books: Paperbacks

Life on the Screen by Sherry Turkle (Phoenix, pounds 7.99) To all but the anorak brigade, this in-depth analysis of "identity in the age of the Internet" may be somewhat excessive to requirements. lt is hard to imagine many readers eager to slog through 350 tight-packed pages about MUDs ("Multi-User Domains!'), such as "Dred's Bar on LambdaMOO", and the sad virtual personalities who inhabit them. Very occasionally, something of interest crops up. Deckard, the hero of Bladerunner, turns out to be a practitioner of a modified version of the Turing Test invented by the mathematician to distinguish machines from humans.

The Hat of Victor Noir by Adrian Mathews (Fourth Estate, pounds 6.99) A black Brazilian called Babalu hides out in Pere Lachaise cemetery with his pet mouse. A white Brit called Philip sits at home and stares at his Conran chair. What brings them together? A billet doux left at the tomb of Victor Noir, Paris's patron saint of unrequited lovers. Not, as you might expect, the plot of a bizarre French novel, just a first novel in need of some judicious editing. Good on Paris in the springtime; less good on everything else.

The Land Where the Blues Began by Alan Lomax (Minerva, pounds 8.99) The smell of the Mississippi, "southern America in liquid form", is almost palpable in this oral history of the Delta Blues by a legendary musicologist. In the segregated Forties, Lomax risked beatings or worse from bluesmen both famous and obscure, recording their stark, haunting music on impossibly bulky equipment. This is a book of talk about hard times, occasionally segueing into song. But joy keeps bubbling, as in the delightful exchange between Sonny Boy Williamson and Big Bill Broonzy.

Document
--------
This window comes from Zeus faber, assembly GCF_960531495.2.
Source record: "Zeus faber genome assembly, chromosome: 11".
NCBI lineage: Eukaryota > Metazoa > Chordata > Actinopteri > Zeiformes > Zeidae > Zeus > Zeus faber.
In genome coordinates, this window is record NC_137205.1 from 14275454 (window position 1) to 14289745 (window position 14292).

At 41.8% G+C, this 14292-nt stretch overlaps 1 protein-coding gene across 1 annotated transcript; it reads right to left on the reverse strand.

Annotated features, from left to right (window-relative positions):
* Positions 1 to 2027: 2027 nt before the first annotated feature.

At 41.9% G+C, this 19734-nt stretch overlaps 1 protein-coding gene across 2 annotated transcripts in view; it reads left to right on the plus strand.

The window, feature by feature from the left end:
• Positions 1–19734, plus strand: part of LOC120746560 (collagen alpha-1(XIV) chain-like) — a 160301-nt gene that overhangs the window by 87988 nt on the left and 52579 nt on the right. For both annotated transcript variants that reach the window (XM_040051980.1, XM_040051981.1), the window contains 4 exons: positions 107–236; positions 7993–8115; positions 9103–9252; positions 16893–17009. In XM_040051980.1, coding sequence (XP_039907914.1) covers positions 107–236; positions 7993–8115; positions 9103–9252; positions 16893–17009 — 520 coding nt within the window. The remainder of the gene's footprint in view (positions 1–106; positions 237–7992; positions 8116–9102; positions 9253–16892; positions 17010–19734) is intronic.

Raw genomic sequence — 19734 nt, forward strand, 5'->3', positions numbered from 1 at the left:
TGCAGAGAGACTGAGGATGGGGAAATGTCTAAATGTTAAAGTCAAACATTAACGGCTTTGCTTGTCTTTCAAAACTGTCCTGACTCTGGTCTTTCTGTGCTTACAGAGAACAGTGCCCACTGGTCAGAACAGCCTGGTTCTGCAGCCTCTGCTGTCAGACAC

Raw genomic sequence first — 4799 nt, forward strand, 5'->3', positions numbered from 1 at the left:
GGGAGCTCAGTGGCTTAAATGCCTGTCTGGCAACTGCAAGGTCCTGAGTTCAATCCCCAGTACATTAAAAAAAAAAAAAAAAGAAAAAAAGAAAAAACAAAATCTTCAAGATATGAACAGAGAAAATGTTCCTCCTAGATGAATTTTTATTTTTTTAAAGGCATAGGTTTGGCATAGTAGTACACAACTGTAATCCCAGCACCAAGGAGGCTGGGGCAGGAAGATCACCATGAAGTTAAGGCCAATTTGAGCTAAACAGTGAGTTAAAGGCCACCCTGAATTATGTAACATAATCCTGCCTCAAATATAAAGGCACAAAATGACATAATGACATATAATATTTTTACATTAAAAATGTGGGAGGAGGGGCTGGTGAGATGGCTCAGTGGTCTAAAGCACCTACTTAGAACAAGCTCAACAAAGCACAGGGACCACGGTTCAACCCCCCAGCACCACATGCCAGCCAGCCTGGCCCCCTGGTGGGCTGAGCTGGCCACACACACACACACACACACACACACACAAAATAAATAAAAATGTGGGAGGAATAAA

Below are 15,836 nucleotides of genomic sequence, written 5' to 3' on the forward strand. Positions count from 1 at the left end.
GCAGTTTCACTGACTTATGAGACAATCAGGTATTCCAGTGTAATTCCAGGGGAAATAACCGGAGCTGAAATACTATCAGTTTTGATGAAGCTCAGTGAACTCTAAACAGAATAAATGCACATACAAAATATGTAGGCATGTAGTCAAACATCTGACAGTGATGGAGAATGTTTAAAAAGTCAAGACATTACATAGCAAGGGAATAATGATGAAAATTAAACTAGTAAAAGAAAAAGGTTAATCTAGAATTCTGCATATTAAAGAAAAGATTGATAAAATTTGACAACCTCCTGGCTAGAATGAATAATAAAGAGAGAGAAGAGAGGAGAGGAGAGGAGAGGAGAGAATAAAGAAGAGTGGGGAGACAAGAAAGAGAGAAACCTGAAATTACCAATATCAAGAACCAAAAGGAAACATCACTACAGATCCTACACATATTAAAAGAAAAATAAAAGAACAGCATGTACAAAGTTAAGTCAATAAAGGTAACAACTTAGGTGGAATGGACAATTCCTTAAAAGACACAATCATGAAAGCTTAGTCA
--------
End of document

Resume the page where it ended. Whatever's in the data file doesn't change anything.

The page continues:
The Secret Life of the Seine by Mort Rosenblum (Robson, pounds 8.99) Exploring the great river from source to sea is a wonderful idea and Rosenblum has done his research (he lives on a boat in Paris). As a top foreign correspondent, he can certainly write - so why is this work so annoying? Distressingly pleased with himself, Rosenblum is a stranger to restraint. One of the most toe-curling examples is his gleeful account of a fellow American on his boat bellowing "Envy me!" to gogglers on a bateau mouche. It's sad - there's a good book hiding in here somewhere.

The Stories of Tobias Wolff (Bloomsbury, pounds 7.99) Tobias Wolff writes about Vietnam vets, adulterous academics and second-hand car salesmen. Hacking it out in the backwoods of Oregon and Northern California, they experience minor epiphanies in "Denny's" restaurants, but then go home and watch TV anyway. This collection, which brings together Wolff's first two volumes of short stories and his prize-winning novella, The Barracks Thief, shows him to be just as good as - and more likeable than - fellow minimalists Andre Dubus and Richard Ford.

The Life and Times of Mary Ann McCracken by Mary McNeill (Blackstaff Press, pounds 9.99) Sister of the more famous Henry Joy McCracken (executed for his part in the Irish Rebellion of 1798), Mary Ann McCracken had talent in fistfuls. As a teenager she set up her own muslin business and organised fashionable harp competitions. In adulthood she devoted herself to Belfast's poor and the cause of women's education. This beautifully old-fashioned biography is so admirably written that for a few heady moments you think you've got the complexities of Irish history taped.

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